What makes a great kitchen knife?

A kitchen knife; it slices, it dices, it minces, it cuts…it is that handy tool we all use. But how much data do we know about them? Let’s face it; a well-equipped kitchen ought to have at least four different types of kitchen knives. While any typical person will less likely differentiate each of them, a chef’s knife, a slicer, a parer, and a utility knife are all but entirely different from each other. Most good kitchen knife set reviews often offer urban myths and half-truths about this paraphernalia.


Kitchen knives are rated, not just by how razor-sharp cutting process but also how one feels while using them as well as their durability. Standard knife reviews will help you determine which is the best chef knife that fits your cooking. However, a chef’s knife is identified by its wide cutting blade as well as vast array of uses. Thick or thin the edge is, an 8-inch triangular one is the most common; you might have, perhaps seen one. Click here to learn more about Chef knives.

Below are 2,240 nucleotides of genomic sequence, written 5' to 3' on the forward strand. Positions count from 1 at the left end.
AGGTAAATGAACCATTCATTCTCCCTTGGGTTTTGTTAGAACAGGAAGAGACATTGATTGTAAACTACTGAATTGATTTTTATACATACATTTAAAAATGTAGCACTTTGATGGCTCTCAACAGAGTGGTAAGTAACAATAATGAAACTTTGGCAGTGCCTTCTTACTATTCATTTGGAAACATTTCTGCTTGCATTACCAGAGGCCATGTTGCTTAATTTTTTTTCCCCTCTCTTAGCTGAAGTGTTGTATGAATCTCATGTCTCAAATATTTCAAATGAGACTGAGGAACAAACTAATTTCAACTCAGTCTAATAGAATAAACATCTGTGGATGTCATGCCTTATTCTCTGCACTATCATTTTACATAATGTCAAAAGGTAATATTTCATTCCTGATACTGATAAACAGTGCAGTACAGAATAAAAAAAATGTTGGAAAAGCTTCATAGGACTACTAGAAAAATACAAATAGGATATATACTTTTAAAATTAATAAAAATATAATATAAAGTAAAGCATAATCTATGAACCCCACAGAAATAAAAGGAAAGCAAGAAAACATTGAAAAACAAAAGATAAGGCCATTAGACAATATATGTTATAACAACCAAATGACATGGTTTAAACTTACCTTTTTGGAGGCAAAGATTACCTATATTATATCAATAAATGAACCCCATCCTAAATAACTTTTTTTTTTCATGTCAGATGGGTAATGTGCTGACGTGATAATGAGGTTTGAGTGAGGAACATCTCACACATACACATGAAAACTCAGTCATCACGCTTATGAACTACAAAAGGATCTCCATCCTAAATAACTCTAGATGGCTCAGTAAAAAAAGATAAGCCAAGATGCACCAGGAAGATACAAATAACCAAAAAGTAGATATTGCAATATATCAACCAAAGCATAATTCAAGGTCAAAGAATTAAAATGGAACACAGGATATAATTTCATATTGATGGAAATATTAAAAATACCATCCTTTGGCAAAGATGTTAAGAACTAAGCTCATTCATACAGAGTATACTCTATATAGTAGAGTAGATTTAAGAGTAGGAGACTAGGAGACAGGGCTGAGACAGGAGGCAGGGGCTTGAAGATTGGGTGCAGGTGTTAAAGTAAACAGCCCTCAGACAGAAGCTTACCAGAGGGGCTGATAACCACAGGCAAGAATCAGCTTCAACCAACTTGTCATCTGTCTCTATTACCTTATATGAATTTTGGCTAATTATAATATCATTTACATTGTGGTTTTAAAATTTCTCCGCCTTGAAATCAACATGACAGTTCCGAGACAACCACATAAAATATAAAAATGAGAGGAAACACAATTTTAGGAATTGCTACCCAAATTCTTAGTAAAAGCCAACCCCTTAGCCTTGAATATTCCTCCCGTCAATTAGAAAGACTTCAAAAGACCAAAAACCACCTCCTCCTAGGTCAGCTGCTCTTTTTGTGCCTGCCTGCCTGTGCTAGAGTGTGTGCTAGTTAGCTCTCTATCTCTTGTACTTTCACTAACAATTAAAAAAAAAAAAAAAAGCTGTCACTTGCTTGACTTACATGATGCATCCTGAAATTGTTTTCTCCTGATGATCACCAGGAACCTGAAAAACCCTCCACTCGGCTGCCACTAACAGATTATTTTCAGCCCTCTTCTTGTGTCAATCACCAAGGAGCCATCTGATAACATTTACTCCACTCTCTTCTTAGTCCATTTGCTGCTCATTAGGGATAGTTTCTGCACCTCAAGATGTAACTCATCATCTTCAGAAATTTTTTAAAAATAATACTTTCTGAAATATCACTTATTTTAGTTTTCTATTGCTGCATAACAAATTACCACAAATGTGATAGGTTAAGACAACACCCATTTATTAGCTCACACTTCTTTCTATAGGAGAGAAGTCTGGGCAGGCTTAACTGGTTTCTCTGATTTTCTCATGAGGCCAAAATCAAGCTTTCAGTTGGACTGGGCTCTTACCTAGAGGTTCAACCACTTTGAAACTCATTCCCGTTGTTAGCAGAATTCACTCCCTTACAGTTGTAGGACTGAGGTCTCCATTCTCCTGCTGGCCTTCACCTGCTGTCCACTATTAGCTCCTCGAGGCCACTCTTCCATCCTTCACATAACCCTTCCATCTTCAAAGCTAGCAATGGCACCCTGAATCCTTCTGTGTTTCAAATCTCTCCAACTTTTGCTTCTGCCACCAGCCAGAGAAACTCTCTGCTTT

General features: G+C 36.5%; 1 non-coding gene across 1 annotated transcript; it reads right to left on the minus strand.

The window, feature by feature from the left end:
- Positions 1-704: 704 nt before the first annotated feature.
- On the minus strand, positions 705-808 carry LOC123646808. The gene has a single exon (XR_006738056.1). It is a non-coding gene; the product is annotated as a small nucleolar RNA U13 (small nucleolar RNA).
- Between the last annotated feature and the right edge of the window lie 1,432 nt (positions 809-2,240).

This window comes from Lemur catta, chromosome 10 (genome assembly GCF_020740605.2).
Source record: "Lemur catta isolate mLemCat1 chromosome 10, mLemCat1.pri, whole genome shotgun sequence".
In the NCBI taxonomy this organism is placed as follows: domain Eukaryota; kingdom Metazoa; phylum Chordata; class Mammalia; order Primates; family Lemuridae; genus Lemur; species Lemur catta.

For decades, the Japanese have been highly lauded by most of the kitchen knives reviews for creating some of the finest kitchen knives. Japanese knives are famed for being sturdy, light-weight and most importantly easy to use and handle. Besides their native Japanese names, they offer that unique grip, primarily derived from their unmatched design and precision. There are other top brands too, albeit Germany is another great destination. They often package theirs as a set of three or more, starting from a relatively smaller one to a bigger one.

Whereas the blade identifies a great knife, its material is equally vital. Carbon-bladed knives particularly are the most sought after, according to the many kitchen knives reviews. However, proper care of a kitchen knife is everything. It’s the aspect to define not just its longevity but its sharpness. After using one, you ought to carefully wash it, dry it and store it in a dry and moisture-free location. Remember that honing should be done only when it’s beginning to get blunt. Additionally, watch your cutting surface.